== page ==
Acquired partial lipodystrophy associated with varicella by ProQuest

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									The Turkish Journal of Pediatrics 2009; 51: 617-620                                                        Case Report



Acquired partial lipodystrophy associated with varicella
Zafer Kurugöl, Zülal Ülger, Ömer Berk, Okan Tuğral
Department of Pediatrics, Ege University Faculty of Medicine, İzmir, Turkey



                            SUMMARY: Kurugöl Z, Ülger Z, Berk Ö, Tuğral O. Acquired partial
                            lipodystrophy associated with varicella. Turk J Pediatr 2009; 51: 617-620.
                            Acquired partial lipodystrophy (Barraquer-Simons syndrome) is a rare
                            condition with onset in childhood, and it is characterized by progressive loss
                            of subcutaneous fat in a cephalocaudal fashion. Although it is known that
                            acquired partial lipodystrophy usually follows acute febrile illness, it is very
                            rarely reported to occur in association with varicella. In this case report, we
                            present a seven-year-old girl with progressive loss of fat in her face just after
                            varicella who was diagnosed as acquired partial lipodystrophy.
                            Key words: acquired partial lipodystrophy, Barraquer-Simons syndrome, varicella, children.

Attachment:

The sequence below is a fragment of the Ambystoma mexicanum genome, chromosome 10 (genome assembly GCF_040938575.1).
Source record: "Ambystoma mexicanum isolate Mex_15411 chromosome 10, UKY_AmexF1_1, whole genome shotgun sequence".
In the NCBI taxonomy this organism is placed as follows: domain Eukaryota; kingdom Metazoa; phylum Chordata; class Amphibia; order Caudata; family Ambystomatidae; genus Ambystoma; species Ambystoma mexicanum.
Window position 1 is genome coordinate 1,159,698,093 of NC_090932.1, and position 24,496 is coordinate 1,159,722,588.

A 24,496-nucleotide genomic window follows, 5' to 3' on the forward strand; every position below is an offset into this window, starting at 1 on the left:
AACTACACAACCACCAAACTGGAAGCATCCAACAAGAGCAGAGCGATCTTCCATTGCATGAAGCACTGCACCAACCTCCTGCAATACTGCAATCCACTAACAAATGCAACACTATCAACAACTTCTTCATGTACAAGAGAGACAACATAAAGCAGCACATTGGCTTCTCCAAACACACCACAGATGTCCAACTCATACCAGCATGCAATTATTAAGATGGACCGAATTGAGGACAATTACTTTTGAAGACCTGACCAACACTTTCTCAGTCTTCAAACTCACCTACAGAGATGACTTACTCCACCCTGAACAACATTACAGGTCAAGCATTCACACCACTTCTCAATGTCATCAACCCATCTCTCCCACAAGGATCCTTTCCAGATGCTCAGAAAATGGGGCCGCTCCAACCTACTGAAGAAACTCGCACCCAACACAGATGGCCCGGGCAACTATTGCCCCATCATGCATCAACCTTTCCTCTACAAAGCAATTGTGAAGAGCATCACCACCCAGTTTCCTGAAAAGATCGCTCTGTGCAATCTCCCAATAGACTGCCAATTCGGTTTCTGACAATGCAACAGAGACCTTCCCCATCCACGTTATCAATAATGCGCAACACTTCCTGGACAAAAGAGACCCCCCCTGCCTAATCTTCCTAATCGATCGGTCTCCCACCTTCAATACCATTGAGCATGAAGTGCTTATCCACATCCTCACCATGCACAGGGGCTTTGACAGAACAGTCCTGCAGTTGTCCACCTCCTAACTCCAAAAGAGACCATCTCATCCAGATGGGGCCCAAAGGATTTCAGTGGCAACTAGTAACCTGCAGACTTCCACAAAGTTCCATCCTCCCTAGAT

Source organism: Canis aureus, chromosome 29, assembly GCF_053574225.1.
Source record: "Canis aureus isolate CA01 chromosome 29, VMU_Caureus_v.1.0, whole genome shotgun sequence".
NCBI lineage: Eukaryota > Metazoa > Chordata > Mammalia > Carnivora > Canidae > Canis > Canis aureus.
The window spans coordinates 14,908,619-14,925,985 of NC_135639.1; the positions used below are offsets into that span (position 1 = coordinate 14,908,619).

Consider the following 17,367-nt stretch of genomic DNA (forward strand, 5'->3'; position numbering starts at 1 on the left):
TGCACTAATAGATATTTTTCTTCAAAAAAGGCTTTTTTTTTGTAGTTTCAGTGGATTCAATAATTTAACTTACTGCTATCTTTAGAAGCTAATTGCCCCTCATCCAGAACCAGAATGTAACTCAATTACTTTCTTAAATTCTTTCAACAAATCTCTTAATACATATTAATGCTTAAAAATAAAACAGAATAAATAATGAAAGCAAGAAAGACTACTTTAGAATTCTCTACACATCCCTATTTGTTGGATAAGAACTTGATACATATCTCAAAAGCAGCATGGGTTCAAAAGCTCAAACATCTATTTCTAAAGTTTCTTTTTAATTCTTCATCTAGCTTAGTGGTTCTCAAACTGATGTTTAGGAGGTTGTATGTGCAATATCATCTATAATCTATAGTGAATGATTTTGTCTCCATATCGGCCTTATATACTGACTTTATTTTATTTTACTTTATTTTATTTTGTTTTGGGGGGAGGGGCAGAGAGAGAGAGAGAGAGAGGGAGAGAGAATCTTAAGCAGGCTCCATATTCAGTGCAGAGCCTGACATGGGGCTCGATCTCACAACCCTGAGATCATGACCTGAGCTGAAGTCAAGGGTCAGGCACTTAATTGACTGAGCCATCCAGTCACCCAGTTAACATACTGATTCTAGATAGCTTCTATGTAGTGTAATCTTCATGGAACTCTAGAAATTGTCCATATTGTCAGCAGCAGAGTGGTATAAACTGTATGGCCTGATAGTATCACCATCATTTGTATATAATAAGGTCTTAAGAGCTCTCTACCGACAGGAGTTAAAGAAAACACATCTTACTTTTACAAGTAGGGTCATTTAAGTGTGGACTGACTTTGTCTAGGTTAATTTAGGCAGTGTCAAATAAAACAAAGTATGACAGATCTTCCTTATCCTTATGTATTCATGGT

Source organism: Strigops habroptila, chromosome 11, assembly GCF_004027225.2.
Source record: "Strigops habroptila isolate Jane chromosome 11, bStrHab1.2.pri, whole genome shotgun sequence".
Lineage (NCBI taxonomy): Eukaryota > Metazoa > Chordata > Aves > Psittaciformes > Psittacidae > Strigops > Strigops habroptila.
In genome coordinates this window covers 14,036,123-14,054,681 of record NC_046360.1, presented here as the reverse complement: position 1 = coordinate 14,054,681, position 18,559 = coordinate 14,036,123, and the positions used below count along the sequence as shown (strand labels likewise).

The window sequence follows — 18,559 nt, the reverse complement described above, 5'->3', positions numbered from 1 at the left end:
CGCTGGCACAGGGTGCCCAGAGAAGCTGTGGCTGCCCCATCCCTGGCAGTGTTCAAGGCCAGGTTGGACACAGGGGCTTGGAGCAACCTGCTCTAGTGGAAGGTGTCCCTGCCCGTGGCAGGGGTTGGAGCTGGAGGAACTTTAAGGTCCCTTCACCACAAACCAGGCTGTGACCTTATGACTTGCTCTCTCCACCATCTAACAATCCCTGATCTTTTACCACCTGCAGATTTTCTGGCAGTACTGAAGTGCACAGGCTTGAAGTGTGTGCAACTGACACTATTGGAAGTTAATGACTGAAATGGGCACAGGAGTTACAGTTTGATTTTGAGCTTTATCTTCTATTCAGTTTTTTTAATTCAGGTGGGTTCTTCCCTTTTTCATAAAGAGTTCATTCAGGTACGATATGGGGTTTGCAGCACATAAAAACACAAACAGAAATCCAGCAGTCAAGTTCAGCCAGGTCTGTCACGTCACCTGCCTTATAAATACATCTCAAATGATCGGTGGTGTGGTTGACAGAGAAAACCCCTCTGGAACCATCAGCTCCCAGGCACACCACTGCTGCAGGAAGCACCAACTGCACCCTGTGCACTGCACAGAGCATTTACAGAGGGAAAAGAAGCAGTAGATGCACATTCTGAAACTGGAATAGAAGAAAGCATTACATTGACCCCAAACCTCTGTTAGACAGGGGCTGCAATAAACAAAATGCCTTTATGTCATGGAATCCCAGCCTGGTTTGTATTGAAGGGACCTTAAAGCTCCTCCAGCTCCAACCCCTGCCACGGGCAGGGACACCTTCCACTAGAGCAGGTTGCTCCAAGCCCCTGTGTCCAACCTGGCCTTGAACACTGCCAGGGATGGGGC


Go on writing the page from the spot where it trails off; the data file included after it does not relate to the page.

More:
Varicella, caused by varicella-zoster virus (VZV),
is a common, highly contagious infectious
disease that occurs worldwide. In the absence
of a vaccination program, it affects nearly
all children before adolescence, especially in
temperate climates1. In this case report, we
present a seven-year-old girl having progressive
loss of fat in her face after varicella who was
diagnosed as acquired partial lipodystrophy
(Barraquer-Simons syndrome). Acquired partial
lipodystrophy is a rare condition with onset in
childhood or adolescence and is characterized
by progressive loss of subcutaneous fat of the
face, neck, trunk, and upper extremities in a
cephalocaudal fashion; it is usually coupled
with C3 hypocomplementemia. Although it is
known that acquired partial lipodystrophy usually
follows acute febrile illness, it is very rarely
reported to occur in association with varicella.
                                                                     Fig. 1. Physical appearance of the patient
Case Report                                                                   one year before varicella.
A seven-year-old girl presented with a one-
year history of thinning of her face. Her                     weight loss, anorexia, chronic diarrhea, polyuria,
parents reported that the loss of fat in her                  or polydipsia. Her parents were not related, and
face was progressive and started just after                   there was no history of a similar case in her
doctor-diagnosed varicella infection one year                 family. She had two healthy sisters.
								
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